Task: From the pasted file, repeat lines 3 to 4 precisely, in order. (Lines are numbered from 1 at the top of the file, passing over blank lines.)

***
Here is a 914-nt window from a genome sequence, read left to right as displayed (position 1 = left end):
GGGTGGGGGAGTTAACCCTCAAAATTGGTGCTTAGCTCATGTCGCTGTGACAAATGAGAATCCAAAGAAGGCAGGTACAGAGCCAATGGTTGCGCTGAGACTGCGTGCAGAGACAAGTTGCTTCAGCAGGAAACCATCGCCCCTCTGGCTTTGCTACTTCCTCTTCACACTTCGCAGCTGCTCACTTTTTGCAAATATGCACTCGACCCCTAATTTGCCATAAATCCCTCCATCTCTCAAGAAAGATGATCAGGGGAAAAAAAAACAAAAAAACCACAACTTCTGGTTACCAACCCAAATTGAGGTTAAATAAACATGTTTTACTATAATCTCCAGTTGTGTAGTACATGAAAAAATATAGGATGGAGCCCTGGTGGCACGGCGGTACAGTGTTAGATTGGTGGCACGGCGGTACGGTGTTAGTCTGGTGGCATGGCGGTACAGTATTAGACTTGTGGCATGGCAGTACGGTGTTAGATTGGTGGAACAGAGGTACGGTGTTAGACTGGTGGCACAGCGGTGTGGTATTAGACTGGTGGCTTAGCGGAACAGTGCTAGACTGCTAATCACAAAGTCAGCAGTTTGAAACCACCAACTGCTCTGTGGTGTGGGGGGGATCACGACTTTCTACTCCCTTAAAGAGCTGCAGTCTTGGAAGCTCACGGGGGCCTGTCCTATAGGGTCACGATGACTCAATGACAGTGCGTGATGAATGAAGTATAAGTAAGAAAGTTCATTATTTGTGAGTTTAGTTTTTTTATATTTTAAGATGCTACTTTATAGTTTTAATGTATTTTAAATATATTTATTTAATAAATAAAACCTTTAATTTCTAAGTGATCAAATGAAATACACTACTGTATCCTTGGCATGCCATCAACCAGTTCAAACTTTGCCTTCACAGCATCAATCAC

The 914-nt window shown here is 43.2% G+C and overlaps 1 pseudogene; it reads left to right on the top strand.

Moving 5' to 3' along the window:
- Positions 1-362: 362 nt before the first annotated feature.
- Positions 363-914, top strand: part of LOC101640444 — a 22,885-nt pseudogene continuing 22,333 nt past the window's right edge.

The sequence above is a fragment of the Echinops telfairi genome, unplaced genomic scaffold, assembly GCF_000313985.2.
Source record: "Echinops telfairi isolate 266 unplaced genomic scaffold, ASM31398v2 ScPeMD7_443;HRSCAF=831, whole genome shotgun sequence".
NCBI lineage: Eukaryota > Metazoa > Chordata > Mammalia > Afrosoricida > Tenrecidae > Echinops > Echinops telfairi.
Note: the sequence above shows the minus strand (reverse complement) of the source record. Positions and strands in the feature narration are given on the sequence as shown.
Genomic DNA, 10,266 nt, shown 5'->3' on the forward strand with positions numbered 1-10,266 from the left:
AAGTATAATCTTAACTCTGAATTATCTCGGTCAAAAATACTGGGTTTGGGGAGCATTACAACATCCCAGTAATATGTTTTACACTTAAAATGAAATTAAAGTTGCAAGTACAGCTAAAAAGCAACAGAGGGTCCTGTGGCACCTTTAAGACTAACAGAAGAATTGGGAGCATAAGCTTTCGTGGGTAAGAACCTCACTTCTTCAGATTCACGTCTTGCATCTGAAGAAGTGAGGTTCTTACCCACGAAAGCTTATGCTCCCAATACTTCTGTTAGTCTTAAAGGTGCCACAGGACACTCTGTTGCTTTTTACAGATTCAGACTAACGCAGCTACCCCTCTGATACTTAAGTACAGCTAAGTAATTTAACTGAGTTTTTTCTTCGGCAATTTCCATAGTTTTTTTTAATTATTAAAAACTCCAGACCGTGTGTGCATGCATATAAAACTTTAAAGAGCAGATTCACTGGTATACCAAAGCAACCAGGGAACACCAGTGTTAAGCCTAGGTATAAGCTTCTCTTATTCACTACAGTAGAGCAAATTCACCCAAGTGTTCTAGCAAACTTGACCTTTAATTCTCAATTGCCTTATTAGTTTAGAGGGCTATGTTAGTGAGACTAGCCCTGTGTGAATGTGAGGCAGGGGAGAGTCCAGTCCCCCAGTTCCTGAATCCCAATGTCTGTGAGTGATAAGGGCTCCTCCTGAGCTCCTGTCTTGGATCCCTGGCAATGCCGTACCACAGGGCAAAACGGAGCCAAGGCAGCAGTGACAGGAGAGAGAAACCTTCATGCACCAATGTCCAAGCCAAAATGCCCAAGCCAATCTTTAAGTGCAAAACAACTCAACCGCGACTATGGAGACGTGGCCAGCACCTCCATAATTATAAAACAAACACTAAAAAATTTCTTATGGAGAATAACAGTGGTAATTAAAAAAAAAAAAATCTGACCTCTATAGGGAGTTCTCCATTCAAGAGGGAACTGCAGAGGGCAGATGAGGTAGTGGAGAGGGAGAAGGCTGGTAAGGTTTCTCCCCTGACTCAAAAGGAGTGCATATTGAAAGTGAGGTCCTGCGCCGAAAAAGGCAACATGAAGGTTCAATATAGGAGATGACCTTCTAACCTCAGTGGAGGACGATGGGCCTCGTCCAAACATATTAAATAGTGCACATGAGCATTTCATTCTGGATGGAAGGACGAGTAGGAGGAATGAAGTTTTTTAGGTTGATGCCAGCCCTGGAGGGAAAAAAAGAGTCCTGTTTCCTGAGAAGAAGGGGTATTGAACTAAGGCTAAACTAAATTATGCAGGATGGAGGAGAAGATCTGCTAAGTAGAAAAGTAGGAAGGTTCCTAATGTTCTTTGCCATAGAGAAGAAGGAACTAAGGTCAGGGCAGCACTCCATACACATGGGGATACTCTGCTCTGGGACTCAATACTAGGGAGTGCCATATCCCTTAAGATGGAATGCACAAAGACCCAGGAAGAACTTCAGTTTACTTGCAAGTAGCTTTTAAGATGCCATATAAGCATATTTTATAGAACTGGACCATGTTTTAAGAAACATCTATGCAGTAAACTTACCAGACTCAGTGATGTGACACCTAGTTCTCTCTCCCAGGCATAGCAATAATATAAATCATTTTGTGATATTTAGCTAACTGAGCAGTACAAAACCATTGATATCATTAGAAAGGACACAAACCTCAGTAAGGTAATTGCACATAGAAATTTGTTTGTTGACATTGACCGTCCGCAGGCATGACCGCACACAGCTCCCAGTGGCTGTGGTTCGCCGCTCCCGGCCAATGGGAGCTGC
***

The 914-nt window shown here is 43.2% G+C and overlaps 1 pseudogene; it reads left to right on the top strand.

Moving 5' to 3' along the window: